As the Protestant church celebrates the 500 year anniversary of the Reformation, we can’t help but analyze the consequences of this historic act. Martin Luther had no way of knowing the ripple effect his act of defiance toward the Catholic Church would have—not only in the Christian world but also in broader western culture.
For better or worse, Luther set into motion a move of individualism that would grow to shape the nature of western Christian thought and worship. When Luther nailed his 95 theses to the door at Wittenberg, the western church (and consequently the worldwide church) would never be the same.
And it’s not just the church that has felt the impact of those hammer raps. One could easily argue that Luther’s act paved the way for successive revolutions large and small alike. Things from America’s break from the English monarchy to the church’s modern practice of reading Scripture outside the context of a faith community can potentially be traced back to Luther. In fact, a recent CNN article makes a case for ideas such as democracy and capitalism stemming from Luther’s boldness.
Effects of the Protestant Reformation
While we have Luther to thank for key tenets of our faith like Sola Scriptura and justification by faith alone, I can’t help but think about what we left behind. In our haste to pull away from corruption and misguided theology, did we leave behind some good things? I’d like to propose a bit of a reformation of the Reformation (or rather, what has grown out of the Reformation). As we remember the incredible gift given to us by Luther, can we also consider the need to continue to reform as we prepare to be Jesus’s pure and spotless bride?
An Emphasis on Literalism over Symbolism
Before Luther, Scripture had not been translated into the common language yet. To an uneducated population—very few of which could even read their mother tongue—Latin was quite the stretch. Which is why educated priests were commissioned to teach people the Scripture. This is also why (to this day) when you go to a Catholic service, you will see the stations of the cross, meant to teach people about the story of Jesus and the incredible sacrifice he made for us. You may also see stained glass windows with depictions of stories in Scripture. You will also likely sing hymns that are oriented around Scriptural truths or stories from the Bible. These traditions are all rooted in the task of teaching illiterate people the principles of Scripture.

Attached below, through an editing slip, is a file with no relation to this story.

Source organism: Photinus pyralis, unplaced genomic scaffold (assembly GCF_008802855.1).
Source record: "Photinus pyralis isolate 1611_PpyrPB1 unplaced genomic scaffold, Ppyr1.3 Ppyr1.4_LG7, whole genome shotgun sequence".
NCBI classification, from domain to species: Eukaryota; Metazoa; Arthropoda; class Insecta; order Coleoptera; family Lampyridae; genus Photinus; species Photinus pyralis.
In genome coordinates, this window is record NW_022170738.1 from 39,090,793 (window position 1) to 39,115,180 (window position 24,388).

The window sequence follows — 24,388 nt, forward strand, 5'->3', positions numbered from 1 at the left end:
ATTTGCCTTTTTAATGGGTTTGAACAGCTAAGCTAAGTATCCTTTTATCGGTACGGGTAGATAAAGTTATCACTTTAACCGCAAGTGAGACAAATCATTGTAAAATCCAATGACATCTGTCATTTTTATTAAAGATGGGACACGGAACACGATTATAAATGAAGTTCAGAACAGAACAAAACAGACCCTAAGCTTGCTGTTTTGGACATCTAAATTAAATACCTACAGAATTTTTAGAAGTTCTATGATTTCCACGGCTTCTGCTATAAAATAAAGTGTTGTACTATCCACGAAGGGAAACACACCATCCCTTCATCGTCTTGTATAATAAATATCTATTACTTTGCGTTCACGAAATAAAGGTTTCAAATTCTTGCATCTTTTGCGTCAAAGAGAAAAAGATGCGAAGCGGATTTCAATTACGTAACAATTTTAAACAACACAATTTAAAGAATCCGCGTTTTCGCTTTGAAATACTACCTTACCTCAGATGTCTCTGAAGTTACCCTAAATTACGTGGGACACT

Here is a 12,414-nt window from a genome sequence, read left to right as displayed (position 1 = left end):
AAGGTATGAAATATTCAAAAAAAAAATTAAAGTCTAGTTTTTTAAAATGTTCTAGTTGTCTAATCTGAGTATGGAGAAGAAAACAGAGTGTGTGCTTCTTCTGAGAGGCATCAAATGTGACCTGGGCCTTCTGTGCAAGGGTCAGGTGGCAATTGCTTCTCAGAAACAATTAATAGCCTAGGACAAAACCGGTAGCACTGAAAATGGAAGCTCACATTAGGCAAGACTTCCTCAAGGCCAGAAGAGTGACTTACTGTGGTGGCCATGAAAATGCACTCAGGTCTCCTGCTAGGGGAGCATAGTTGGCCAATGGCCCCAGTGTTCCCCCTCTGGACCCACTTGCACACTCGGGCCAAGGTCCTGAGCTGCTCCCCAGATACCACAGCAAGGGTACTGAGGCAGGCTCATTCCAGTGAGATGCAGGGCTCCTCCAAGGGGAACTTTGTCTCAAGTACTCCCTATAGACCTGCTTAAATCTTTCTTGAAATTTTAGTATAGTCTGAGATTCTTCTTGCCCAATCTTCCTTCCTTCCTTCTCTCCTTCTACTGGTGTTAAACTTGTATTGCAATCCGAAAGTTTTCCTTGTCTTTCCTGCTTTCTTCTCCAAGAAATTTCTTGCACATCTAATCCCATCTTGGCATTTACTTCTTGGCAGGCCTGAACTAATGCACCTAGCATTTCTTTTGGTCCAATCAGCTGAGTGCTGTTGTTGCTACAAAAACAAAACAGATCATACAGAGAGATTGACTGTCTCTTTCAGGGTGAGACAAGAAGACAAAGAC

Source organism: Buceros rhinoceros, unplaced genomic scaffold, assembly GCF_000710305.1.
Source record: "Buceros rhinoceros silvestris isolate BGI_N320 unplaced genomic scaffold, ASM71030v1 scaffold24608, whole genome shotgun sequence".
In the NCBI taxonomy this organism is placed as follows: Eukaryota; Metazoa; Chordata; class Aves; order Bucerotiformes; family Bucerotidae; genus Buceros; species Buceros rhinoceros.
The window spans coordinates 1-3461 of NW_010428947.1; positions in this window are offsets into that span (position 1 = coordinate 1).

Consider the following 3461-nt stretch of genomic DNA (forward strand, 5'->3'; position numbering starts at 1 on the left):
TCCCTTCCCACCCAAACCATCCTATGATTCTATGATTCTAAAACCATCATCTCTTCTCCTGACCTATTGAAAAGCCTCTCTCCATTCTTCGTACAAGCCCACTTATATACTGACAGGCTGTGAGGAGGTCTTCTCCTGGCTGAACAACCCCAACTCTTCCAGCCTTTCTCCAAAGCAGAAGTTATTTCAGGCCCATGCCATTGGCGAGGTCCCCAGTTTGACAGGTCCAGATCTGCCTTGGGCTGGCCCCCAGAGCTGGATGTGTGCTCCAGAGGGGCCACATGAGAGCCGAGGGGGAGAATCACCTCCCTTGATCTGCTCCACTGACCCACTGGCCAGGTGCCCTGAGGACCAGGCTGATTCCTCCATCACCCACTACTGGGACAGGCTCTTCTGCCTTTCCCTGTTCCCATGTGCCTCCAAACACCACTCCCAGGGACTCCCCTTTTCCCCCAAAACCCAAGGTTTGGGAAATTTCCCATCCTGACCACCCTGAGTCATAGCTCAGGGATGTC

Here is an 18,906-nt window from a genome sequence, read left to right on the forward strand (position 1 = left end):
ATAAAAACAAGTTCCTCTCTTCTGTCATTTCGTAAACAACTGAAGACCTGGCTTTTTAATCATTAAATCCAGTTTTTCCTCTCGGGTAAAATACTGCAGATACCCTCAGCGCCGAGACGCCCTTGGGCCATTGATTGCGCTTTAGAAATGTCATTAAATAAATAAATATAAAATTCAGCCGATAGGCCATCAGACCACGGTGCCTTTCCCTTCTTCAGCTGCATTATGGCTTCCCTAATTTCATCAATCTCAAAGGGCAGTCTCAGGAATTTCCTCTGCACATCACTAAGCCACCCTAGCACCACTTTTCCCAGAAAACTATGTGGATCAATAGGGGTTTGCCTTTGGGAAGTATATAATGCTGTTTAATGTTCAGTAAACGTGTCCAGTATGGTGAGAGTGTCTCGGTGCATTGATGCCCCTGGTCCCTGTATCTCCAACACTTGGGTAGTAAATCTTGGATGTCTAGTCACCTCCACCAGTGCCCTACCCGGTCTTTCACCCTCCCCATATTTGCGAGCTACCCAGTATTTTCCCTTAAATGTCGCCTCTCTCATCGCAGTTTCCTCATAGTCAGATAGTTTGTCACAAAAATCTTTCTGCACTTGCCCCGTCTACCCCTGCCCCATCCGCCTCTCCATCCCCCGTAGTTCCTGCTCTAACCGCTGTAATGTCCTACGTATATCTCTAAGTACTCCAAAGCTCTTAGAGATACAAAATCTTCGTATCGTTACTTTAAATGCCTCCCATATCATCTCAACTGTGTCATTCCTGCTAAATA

Then there is the ceremony of mass, which is highly symbolic in and of itself. As Father Augustine Tran explains on the Catholic Exchange, even the appearance of the altar is steeped in meaning:
We begin with the altar, which represents the body of Christ. The white cloth that covers the altar is Christ’s burial garment. When the priest kisses the altar, he is kissing Christ faithfully in contradiction to the kiss of Judas. The altar is a very strong symbol of the meal aspect of the Mass, because the Mass is a sacrificial meal as the Last Supper was. But the altar also looks like a tomb because it holds the relic of a saint. The ancient Christians celebrated Mass over the tombs of the Saints and martyrs to unite themselves with them, to ask for their intercessions, that they too would be just as faithful as the Saints and martyrs had been. That tradition continues today by putting small relics of Saints into our altars.